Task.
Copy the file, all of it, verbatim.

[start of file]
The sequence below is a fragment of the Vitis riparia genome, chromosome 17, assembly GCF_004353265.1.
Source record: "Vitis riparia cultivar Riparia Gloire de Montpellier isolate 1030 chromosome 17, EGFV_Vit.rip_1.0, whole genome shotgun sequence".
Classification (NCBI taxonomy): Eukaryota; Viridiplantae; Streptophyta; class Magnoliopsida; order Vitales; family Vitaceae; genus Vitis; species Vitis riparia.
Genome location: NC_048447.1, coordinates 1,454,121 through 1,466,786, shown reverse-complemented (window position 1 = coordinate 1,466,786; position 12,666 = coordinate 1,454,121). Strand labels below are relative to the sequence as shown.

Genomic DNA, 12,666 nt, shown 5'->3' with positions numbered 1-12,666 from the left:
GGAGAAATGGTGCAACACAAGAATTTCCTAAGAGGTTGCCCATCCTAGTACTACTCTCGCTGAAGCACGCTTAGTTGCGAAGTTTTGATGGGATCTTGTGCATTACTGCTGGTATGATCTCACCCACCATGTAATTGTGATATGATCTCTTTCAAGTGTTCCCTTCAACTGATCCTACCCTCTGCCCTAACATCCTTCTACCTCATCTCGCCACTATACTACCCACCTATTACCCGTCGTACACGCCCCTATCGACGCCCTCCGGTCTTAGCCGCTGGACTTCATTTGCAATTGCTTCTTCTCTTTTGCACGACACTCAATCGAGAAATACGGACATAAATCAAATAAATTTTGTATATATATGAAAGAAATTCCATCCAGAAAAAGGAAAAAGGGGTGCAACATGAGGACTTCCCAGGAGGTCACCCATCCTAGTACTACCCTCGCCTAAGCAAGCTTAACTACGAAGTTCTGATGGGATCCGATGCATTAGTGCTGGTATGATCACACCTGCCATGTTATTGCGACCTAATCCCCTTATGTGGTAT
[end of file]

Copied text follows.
The sequence below is a fragment of the Vitis riparia genome, chromosome 17, assembly GCF_004353265.1.
Source record: "Vitis riparia cultivar Riparia Gloire de Montpellier isolate 1030 chromosome 17, EGFV_Vit.rip_1.0, whole genome shotgun sequence".
Classification (NCBI taxonomy): Eukaryota; Viridiplantae; Streptophyta; class Magnoliopsida; order Vitales; family Vitaceae; genus Vitis; species Vitis riparia.
Genome location: NC_048447.1, coordinates 1,454,121 through 1,466,786, shown reverse-complemented (window position 1 = coordinate 1,466,786; position 12,666 = coordinate 1,454,121). Strand labels below are relative to the sequence as shown.

Genomic DNA, 12,666 nt, shown 5'->3' with positions numbered 1-12,666 from the left:
GGAGAAATGGTGCAACACAAGAATTTCCTAAGAGGTTGCCCATCCTAGTACTACTCTCGCTGAAGCACGCTTAGTTGCGAAGTTTTGATGGGATCTTGTGCATTACTGCTGGTATGATCTCACCCACCATGTAATTGTGATATGATCTCTTTCAAGTGTTCCCTTCAACTGATCCTACCCTCTGCCCTAACATCCTTCTACCTCATCTCGCCACTATACTACCCACCTATTACCCGTCGTACACGCCCCTATCGACGCCCTCCGGTCTTAGCCGCTGGACTTCATTTGCAATTGCTTCTTCTCTTTTGCACGACACTCAATCGAGAAATACGGACATAAATCAAATAAATTTTGTATATATATGAAAGAAATTCCATCCAGAAAAAGGAAAAAGGGGTGCAACATGAGGACTTCCCAGGAGGTCACCCATCCTAGTACTACCCTCGCCTAAGCAAGCTTAACTACGAAGTTCTGATGGGATCCGATGCATTAGTGCTGGTATGATCACACCTGCCATGTTATTGCGACCTAATCCCCTTATGTGGTAT